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Latkes are potato pancakes traditionally eaten on Hanukkah.  Serve it with a dollop of sour cream, with apple sauce or cottage cheese spooned over, or sprinkled with sugar.

Latkes with a dollop of sour cream

Many cultures have potato pancakes as part of their cousin.  

The Irish have boxty, the Russians eat draniki, and Koreans make gamja-jeon just to name a few.  

For most cultures potato pancakes are year round.

However, for Jews, latkes are eaten primarily once a year.

Latkes, or levivot in Hebrew, are the most eaten Chanukah food outside of Israel, which prefers sufganiyot.  

The tradition of eating latkes during this eight day holiday is an old one.

It is actually derived from tradition of eating fried foods over all as part of the celebration

In case you don’t already know, Chanukah celebrates a miracle that happened in Israel over 2,000 years ago.  

The Jewish temple was desecrated, looted, and an altar dedicated to Zeus was ordered to be erected by Antiochus a Hellenistic king.  

This sparked a revolt which lasted two years.  At the end of which the temple was reclaimed.  

When the priests came to rededicate it, they found that there was only one untainted container of ritual olive oil to light the menorah.  

The oil was enough to last only one day, however, it lasted eight days, the same amount of time it took to press and make ready new oil.

Latkes vs potato pancakes

Latkes have a brown crust and lacy edges, whereas potato pancakes have a creamy inside and crispy outside and resemble pancakes more than latkes do.

How do you like your latkes?

Everyone has their own preference with how they like their latkes.  Trust me I know.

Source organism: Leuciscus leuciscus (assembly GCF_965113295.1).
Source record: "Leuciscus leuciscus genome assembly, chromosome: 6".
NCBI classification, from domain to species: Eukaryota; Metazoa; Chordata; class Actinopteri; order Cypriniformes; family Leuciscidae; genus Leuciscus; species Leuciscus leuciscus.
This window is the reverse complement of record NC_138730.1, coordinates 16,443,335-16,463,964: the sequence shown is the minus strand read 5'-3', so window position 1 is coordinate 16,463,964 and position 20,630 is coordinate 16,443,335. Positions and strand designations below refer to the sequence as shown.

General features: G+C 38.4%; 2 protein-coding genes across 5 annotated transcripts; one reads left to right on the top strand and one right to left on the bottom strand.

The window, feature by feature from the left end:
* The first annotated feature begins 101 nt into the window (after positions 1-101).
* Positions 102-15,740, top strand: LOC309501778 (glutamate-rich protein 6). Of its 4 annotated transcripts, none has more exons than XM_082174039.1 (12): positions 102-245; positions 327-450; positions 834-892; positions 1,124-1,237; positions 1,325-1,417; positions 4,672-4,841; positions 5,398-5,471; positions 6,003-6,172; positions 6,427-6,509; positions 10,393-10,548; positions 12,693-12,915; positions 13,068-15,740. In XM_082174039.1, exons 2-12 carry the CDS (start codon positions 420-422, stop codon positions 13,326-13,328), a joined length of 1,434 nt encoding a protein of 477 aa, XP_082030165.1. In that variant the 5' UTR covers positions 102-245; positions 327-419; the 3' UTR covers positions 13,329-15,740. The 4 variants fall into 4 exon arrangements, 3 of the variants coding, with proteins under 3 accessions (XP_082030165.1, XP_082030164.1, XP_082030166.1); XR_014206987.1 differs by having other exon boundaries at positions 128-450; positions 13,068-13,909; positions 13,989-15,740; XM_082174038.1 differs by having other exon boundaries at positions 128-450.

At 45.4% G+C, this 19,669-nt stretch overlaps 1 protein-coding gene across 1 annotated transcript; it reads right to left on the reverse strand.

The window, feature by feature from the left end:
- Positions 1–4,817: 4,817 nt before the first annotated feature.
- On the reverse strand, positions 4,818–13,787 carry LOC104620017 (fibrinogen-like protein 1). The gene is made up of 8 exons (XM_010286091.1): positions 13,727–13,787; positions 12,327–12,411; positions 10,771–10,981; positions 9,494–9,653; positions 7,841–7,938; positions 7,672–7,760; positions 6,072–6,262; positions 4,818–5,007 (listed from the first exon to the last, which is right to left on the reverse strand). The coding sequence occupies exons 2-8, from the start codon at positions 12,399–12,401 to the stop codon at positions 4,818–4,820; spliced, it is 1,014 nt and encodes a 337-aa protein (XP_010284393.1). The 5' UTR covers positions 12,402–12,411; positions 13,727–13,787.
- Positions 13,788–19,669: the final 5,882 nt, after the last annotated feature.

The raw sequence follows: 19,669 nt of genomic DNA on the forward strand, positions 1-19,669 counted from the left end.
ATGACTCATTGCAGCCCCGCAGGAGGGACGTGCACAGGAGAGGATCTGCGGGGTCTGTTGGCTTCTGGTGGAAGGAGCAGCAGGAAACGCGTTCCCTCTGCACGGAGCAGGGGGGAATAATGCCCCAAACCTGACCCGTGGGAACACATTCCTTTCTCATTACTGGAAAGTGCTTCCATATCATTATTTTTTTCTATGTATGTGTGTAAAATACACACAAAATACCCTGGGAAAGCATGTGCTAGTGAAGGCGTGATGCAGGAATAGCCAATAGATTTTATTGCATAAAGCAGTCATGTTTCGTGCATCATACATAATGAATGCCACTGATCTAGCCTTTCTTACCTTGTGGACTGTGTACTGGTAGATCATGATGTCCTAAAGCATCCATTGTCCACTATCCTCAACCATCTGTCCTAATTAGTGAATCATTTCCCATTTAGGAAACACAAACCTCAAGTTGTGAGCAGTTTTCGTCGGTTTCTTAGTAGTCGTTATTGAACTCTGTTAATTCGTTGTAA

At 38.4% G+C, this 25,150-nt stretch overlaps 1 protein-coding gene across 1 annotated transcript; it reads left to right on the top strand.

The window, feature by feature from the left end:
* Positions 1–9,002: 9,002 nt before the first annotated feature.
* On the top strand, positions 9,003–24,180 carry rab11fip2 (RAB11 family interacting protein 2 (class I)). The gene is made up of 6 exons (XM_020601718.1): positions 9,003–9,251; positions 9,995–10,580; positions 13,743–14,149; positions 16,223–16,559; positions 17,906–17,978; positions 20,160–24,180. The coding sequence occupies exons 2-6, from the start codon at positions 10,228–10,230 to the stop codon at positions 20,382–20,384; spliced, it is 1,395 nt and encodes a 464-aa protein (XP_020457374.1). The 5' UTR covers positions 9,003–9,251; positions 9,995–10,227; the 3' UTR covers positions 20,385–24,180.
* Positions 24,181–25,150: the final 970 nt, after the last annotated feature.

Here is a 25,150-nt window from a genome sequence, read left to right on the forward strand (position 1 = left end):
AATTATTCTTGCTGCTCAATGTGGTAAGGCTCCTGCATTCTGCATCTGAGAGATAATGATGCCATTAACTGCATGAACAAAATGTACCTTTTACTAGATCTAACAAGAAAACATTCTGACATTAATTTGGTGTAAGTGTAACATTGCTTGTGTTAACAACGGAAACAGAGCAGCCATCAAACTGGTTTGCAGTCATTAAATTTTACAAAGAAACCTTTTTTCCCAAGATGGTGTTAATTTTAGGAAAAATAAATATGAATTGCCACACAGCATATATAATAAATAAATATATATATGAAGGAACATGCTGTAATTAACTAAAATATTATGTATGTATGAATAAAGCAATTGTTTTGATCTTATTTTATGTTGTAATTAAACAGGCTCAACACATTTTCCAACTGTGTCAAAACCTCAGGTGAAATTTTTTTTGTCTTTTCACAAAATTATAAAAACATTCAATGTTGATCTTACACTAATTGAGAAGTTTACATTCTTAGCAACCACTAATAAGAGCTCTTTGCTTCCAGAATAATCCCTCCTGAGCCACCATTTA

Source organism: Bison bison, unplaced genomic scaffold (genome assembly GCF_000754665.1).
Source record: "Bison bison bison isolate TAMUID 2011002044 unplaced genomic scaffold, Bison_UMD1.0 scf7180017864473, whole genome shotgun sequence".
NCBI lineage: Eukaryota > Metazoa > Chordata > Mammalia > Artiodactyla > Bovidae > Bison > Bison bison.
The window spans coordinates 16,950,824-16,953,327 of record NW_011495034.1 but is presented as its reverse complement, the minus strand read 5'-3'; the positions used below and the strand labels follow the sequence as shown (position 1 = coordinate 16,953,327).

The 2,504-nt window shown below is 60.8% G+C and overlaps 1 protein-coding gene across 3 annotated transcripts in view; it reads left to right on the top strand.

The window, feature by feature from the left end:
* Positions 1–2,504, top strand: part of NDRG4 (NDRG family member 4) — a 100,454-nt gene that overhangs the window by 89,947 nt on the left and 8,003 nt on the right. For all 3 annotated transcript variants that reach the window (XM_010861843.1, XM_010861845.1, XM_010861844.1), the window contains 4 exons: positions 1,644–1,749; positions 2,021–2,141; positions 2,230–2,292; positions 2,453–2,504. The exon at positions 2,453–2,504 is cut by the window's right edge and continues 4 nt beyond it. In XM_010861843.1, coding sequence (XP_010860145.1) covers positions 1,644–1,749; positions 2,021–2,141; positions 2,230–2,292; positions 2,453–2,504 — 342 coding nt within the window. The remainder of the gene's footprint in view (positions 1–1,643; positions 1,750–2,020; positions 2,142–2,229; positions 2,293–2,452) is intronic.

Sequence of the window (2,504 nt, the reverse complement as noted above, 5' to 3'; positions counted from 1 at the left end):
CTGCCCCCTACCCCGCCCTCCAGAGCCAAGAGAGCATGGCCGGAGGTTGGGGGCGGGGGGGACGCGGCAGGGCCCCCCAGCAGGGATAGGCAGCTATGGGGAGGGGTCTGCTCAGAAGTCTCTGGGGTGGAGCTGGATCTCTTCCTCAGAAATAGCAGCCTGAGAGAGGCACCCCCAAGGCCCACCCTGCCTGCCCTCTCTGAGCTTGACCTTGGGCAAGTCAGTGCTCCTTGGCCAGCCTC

To this day, all eight of us (my parents, brothers, and I) each like our latkes differently.  

Some like their latkes grated into strips, others like theirs grated into mush. Some like chunks of onions, others like grated strips, and still others like it grated into mush.

Then there are the toppings.  

There are three traditional toppings – at least to my knowledge.  These are: sour cream, cottage cheese, and applesauce.

My family also puts on sugar – I don’t know where that came from.

I’ve always said, when it comes time that I throw a family Chanukah party, there will be dozen options for latkes and four toppings.   

Personally, I like mine with the potatoes grated into strips, my onions in large chunks, and I sprinkle mine with sugar.  I have a sweet tooth, what can I say.

Latkes Tip:

If you don’t have a cheesecloth you can simply let the potatoes release their moisture.  Then remove the liquid and press or pat the potatoes dry.

Yield: 8


Latkes with a dollop of sour cream

It is a long held tradition to eat fried foods on Hanukkah, the most popular of which are fried potato pancakes known as latkes

Prep Time 15 minutes
Cook Time 20 minutes
Total Time 35 minutes


  • 1 pound potatoes, grated (455 grams)
  • 1 medium onion, chopped or grated
  • 2 eggs
  • ½ cup all-purpose flour or matzo meal (65 grams)
  • 1 teaspoon salt
  • oil


  1. Place the grated potatoes in a colander. Cover with plastic wrap and let sit for half an hour.
  2. Strain strain the liquid that has accumulated. Cheese cloth works well for this.
  3. Move the potatoes in a mixing bowl. Add onions, eggs, flour or matzo meal, and salt. Mix until everything is well incorporated.
  4. Add 1/4 inch or ½ centimeter of oil and heat in a frying pan.
  5. Add the potato mixture to the frying pan at the same size you want your latkes and ½ inch or 1 centimeter high. It should be about half the height of the latkes.
  6. Fry until crispy. Flip and repeat. If you need to add more oil, let it heat before making more latkes.
  7. Serve with sour cream, cottage cheese, applesauce, or sugar.

Nutrition Information:



Serving Size:


Amount Per Serving: Calories: 127Total Fat: 3gSaturated Fat: 1gTrans Fat: 0gUnsaturated Fat: 2gCholesterol: 47mgSodium: 288mgCarbohydrates: 21gFiber: 2gSugar: 1gProtein: 4g

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